How can I choose the small dog that is right for me?
Amazing things most definitely come in small packages, and small dogs are one of them! This is a quick as well as convenient guide showcasing the main points to consider when selecting the right small dog for you!
Little, tiny, toy, small these are all terms used when typically talking about small dogs. They’re cute, cuddly and quiet (well some!). For what they lack in stature, they usually make up for in temperament! They all have different personalities much like we do, so it’s a good idea to do through research so you know what you are getting into!
A temperament similar to mine?
You should be looking for a dog that has a temperament similar to yours. Meaning if you live a rather sedentary lifestyle you shouldn’t choose a dog that is energetic as you are going to be in for a rude awakening and it won’t be fair for either of you.
So before you even start searching for a dog you, you need to figure out how much time you can and want to spend with it. Some will be at your feet every waking moment wanting to play or loved while others don’t mind be left alone as much and rather just chill out on the couch with you instead of going for a run at 6 am in the cold!
Do I have to exercise my dog?
Absolutely! It doesn’t matter on the size of the dog exercise is important for cardiovascular health much like for us! This goes back to the temperament of a dog that we spoke about earlier. Though for most smaller dogs (Not all of them!), a daily walk 15-20 minute walk is often enough for exercise. Depending on you and your dog and abilities to exercise joking, hiking, sprinting are all fun and healthy ways to hang out with your little pal. For example an American Eskimo or Jack Russell Terrier would be great for those types of endurance’s.
If you can’t manage to do that don’t worry, with some dogs you can even get their exercise by playing around in doors. Pugs or Shih Tzu are good examples of dogs that can get enough exercise from just that.
What size are you looking for in a small dog? One that fits in your purse, or maybe just your hand!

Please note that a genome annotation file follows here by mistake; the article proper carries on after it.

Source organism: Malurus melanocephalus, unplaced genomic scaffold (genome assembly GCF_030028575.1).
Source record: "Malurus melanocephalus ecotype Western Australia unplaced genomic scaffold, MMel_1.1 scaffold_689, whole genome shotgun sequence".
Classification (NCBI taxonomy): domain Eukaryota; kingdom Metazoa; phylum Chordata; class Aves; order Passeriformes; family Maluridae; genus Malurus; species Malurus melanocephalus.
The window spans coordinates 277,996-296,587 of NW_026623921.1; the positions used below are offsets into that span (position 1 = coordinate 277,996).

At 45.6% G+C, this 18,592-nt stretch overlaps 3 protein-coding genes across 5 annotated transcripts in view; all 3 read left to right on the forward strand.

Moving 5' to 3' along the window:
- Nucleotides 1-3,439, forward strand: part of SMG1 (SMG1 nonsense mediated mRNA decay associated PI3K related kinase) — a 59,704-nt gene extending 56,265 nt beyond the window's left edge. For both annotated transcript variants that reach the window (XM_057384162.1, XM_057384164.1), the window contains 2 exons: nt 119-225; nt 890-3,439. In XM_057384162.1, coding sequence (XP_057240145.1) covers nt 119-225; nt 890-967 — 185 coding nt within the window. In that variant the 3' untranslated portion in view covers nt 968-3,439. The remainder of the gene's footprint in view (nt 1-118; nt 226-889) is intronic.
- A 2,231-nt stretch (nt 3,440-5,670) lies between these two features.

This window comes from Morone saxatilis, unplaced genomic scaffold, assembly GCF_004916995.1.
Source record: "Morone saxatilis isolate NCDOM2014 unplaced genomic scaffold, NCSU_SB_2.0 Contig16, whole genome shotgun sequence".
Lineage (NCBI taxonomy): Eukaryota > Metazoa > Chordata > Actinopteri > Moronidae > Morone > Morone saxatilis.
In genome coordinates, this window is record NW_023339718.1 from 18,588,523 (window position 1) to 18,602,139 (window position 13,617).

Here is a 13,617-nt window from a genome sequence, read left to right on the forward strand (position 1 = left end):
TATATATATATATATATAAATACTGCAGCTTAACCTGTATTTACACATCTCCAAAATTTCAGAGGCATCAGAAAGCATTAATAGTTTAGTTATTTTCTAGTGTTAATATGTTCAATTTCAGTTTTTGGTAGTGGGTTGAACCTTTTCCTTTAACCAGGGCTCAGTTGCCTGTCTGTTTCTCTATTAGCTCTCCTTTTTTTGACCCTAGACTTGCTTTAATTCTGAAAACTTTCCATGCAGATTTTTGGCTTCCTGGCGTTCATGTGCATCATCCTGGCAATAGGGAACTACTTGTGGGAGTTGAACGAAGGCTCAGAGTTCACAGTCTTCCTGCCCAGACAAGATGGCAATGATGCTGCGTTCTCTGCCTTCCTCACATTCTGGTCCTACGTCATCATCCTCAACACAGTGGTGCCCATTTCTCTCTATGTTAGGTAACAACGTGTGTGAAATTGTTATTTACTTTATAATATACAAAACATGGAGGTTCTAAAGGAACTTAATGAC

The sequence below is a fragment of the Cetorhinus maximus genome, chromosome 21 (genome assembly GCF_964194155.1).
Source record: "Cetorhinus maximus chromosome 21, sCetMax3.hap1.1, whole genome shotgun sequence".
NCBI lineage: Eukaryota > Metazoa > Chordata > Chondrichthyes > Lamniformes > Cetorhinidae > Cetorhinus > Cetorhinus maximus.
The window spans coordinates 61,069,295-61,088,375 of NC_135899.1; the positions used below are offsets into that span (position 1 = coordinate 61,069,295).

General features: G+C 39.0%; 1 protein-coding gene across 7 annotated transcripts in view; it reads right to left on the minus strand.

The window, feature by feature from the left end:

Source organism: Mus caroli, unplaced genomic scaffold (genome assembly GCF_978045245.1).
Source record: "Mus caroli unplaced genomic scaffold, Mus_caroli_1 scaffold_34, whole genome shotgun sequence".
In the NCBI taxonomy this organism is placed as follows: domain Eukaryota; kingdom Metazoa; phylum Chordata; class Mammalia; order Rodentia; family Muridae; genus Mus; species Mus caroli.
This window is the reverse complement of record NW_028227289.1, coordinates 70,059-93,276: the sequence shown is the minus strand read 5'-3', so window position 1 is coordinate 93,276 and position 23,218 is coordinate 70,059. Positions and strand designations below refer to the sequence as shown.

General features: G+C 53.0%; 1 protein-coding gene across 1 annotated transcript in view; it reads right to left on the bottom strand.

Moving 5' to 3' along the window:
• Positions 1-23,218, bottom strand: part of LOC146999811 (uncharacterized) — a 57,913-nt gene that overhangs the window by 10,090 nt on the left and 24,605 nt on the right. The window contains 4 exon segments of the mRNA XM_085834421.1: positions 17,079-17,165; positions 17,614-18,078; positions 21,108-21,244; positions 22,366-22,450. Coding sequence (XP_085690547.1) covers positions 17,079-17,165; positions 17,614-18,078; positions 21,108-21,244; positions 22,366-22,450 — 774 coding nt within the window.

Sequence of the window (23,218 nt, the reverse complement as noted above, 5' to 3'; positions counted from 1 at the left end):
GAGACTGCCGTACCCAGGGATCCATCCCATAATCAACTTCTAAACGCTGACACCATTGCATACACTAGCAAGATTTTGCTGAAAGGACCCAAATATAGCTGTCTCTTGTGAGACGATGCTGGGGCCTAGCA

For a dog to be considered as a small dog breed they typically have to weigh less than 15, 20 or 25 lbs depending on the definition of the association at hand as they use different standards. The height of the dog is also considered as a requirement of a small dog, but by far associations seem to follow weight as a standard.
With that said, there are tons of different small dog breeds, for example we have the beagle that weighs in at 22-25 lbs with a height of 13″-16″. Some would consider this a mid size small dog. If you are looking for smaller dog you could take a look at the Australian Terrier which weights 6-7 lbs and stands between 9″-11″. Or if you prefer the opposite side of the spectrum in regards to size you could take a look at the English Cocker Spaniel weighing in at 26-34 lbs and a height between 14″-17″!
What about the trainability of small dogs?
All dogs can be trained to learn commands, though some dogs are faster than others. Depending on the type of small dog you get and the personality it has it may require quite a bit of patience!
Some of the more intelligent breeds can pick up on commands after five to six repetitions on average. Most also respond on the first time you call out the command, even if you don’t practice it all that often with them.
Don’t worry though even if you aren’t an amazing trainer these types of dogs can still learn fairly quickly. They can pick up in your mistakes in training and still learn commands. Depending on the amount of time you are willing to spend training your dog this might be a considerable factor in your selection.